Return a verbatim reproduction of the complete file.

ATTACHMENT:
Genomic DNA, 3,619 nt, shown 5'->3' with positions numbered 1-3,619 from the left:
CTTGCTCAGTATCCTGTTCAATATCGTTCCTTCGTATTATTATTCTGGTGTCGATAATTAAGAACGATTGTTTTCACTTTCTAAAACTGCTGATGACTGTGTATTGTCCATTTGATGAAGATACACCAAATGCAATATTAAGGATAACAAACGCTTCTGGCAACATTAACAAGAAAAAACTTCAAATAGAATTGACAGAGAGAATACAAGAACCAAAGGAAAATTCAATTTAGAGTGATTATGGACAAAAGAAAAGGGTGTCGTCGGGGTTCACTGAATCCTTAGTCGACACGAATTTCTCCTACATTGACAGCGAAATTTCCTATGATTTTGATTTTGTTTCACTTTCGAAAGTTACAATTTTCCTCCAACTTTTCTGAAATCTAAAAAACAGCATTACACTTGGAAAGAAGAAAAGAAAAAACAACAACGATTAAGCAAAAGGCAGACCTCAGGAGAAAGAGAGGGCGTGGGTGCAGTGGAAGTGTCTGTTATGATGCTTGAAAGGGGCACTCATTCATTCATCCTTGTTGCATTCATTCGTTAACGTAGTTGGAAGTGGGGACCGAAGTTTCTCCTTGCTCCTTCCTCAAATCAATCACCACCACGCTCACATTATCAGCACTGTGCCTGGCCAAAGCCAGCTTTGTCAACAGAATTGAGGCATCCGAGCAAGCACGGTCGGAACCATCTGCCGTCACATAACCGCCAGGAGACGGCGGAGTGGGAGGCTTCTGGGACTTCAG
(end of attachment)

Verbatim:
Genomic DNA, 3,619 nt, shown 5'->3' with positions numbered 1-3,619 from the left:
CTTGCTCAGTATCCTGTTCAATATCGTTCCTTCGTATTATTATTCTGGTGTCGATAATTAAGAACGATTGTTTTCACTTTCTAAAACTGCTGATGACTGTGTATTGTCCATTTGATGAAGATACACCAAATGCAATATTAAGGATAACAAACGCTTCTGGCAACATTAACAAGAAAAAACTTCAAATAGAATTGACAGAGAGAATACAAGAACCAAAGGAAAATTCAATTTAGAGTGATTATGGACAAAAGAAAAGGGTGTCGTCGGGGTTCACTGAATCCTTAGTCGACACGAATTTCTCCTACATTGACAGCGAAATTTCCTATGATTTTGATTTTGTTTCACTTTCGAAAGTTACAATTTTCCTCCAACTTTTCTGAAATCTAAAAAACAGCATTACACTTGGAAAGAAGAAAAGAAAAAACAACAACGATTAAGCAAAAGGCAGACCTCAGGAGAAAGAGAGGGCGTGGGTGCAGTGGAAGTGTCTGTTATGATGCTTGAAAGGGGCACTCATTCATTCATCCTTGTTGCATTCATTCGTTAACGTAGTTGGAAGTGGGGACCGAAGTTTCTCCTTGCTCCTTCCTCAAATCAATCACCACCACGCTCACATTATCAGCACTGTGCCTGGCCAAAGCCAGCTTTGTCAACAGAATTGAGGCATCCGAGCAAGCACGGTCGGAACCATCTGCCGTCACATAACCGCCAGGAGACGGCGGAGTGGGAGGCTTCTGGGACTTCAG